We must all invest in our solutions

Published 8:28pm Thursday, February 27, 2014

Last Saturday, I had the pleasure of covering an open public meeting at Selma’s Mt. Ararat Missionary Baptist Church. The meeting had been organized by members of the church in the hopes it would bring together people from all walks of life to discuss the issues facing our city, county, state and nation.

The meeting featured a panel of local government leaders as well as community organizers from Selma and Montgomery, who spoke beautifully about the issues

and their possible solutions.

There was back and forth, there were times for questions and … there was hardly anyone there.

I realize the entire population of Selma and Dallas County wouldn’t attend the meeting, but I was surprised to see less than two dozen people there.

And I realize the meeting won’t be the lone resolution to what ails our community, but it could have been a bigger step toward a brighter future.

Despite the attendance, I was left with a positive outlook toward the future, in part because of one line from Selma Mayor George Evans.

“Any one of us here can make a difference, I believe that,” Evans said. “We have a population in Selma and Dallas County that is 40,000 people, and it doesn’t take 40,000 people to heal our land.”

It doesn’t take a meeting or an organization to change a city, as we all know, it just takes one person.

The meeting was an interesting chance to listen to the panel discussion, but for me the highlight was the conversation I had with Selma resident Joe Bumbrey.

I had never met Bumbrey before, but as we spoke in the moments leading up to the meeting, it became clear to me that he is living proof that one person can make a difference.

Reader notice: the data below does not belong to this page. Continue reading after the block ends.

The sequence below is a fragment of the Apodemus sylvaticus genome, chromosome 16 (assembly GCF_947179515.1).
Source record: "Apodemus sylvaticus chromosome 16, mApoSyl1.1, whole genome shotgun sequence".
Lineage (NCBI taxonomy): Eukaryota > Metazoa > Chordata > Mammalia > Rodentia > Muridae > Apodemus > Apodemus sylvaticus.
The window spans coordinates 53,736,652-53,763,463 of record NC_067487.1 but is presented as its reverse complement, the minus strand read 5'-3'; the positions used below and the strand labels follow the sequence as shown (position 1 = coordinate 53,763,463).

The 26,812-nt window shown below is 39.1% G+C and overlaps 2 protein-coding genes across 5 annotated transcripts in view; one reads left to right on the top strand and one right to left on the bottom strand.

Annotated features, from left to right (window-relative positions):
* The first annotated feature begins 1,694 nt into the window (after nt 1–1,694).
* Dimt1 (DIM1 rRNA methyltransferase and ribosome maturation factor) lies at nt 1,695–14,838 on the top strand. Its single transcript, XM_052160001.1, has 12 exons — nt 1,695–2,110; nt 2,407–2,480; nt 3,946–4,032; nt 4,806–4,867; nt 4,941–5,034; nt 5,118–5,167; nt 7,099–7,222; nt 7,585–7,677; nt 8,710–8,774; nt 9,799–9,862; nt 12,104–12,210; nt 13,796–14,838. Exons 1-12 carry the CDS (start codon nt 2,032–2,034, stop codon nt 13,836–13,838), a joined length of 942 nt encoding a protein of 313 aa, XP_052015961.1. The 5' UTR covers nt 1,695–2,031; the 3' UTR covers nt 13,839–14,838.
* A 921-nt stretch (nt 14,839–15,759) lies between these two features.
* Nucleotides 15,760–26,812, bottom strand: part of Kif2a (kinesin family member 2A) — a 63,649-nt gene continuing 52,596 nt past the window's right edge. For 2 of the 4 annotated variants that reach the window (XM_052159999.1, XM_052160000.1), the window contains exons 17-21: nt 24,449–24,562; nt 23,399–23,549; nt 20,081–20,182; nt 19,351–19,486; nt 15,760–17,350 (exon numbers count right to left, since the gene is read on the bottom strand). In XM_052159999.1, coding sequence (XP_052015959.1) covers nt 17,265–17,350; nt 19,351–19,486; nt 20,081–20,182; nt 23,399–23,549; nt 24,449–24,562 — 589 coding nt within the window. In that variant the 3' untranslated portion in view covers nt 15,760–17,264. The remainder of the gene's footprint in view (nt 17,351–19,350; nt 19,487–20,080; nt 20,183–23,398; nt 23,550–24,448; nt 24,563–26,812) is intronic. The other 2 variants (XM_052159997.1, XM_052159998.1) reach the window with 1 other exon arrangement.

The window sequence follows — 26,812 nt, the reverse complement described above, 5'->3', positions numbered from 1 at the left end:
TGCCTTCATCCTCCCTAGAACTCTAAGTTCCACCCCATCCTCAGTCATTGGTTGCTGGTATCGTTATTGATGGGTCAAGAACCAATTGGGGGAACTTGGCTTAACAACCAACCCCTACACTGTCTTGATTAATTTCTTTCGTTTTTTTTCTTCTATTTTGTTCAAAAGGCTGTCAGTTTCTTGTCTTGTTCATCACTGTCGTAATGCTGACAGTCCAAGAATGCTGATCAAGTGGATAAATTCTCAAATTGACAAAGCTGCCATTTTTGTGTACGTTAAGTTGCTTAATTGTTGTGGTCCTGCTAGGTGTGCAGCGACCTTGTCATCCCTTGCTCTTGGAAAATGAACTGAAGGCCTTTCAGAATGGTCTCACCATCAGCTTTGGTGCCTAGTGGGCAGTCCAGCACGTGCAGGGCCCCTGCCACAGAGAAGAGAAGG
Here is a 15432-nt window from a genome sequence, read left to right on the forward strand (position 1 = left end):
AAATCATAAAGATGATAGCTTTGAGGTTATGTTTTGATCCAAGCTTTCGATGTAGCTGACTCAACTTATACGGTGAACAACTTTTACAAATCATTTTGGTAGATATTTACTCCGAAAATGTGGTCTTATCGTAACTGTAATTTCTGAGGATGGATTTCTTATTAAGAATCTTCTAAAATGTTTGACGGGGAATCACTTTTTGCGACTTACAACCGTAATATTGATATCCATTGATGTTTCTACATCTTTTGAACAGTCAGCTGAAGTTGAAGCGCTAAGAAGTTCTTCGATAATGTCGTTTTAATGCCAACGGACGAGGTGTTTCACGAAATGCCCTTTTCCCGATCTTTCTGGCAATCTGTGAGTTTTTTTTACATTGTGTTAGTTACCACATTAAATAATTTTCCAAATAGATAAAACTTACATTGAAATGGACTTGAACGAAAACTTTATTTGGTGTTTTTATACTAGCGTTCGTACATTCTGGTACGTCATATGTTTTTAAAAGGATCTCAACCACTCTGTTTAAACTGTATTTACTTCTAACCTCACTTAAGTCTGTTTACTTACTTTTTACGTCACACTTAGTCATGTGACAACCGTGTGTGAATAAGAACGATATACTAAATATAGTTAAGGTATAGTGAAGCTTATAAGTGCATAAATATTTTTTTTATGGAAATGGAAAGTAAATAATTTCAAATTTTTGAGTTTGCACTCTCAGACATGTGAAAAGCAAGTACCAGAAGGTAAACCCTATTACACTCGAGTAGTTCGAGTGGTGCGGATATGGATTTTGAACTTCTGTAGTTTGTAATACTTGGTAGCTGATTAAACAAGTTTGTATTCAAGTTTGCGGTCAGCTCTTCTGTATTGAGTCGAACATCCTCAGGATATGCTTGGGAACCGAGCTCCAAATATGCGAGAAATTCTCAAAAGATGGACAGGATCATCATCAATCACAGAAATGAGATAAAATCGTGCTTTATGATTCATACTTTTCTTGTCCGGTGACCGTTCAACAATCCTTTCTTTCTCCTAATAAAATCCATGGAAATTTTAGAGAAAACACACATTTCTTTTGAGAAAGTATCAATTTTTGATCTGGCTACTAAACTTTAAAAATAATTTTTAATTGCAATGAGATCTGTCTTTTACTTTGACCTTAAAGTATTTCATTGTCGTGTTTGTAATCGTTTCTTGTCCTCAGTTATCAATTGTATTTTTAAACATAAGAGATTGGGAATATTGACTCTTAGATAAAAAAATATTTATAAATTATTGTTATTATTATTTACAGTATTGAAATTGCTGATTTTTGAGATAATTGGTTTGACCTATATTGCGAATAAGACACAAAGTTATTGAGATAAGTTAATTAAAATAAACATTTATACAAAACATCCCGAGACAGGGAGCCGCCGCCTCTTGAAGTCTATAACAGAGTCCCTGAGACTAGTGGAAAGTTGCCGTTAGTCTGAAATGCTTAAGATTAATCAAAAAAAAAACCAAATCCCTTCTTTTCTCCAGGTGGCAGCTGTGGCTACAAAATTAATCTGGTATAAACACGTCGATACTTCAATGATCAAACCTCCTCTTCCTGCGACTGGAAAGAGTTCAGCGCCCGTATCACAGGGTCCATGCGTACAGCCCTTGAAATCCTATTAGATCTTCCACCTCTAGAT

Bumbrey, who moved to Selma seven years ago with his wife after she retired, volunteers at Selma High School and said several issues affecting young people in the city, including violence and drug use, can be lessened by simply working with them and looking them in the eye.

“You just have to tell them you care about them,” Bumbrey said. “That thought won’t get through to all of them, but they just don’t hear it enough. And I think if we just look them in the eye and tell them we care about them, that can be the start of something great.”

It’s the simplest way to confront any issue, but what Bumbrey is doing at Selma High School truly is the only blueprint that will solve any issues in life; you invest yourself in the issue and you look it in the eye.

There are issues in our schools. There are issues with our infrastructure and with our crime rate.

But there are 40,000 solutions that haven’t been heard yet.

The time for everyone to focus on what we don’t have has come and gone. The time for each and every one of us to stand up and overcome the problems is now.

It has to be now.

Saturday’s meeting was something I sorely wish the whole city could have taken in, but the message of the meeting, the call to action, is something we can all still heed.

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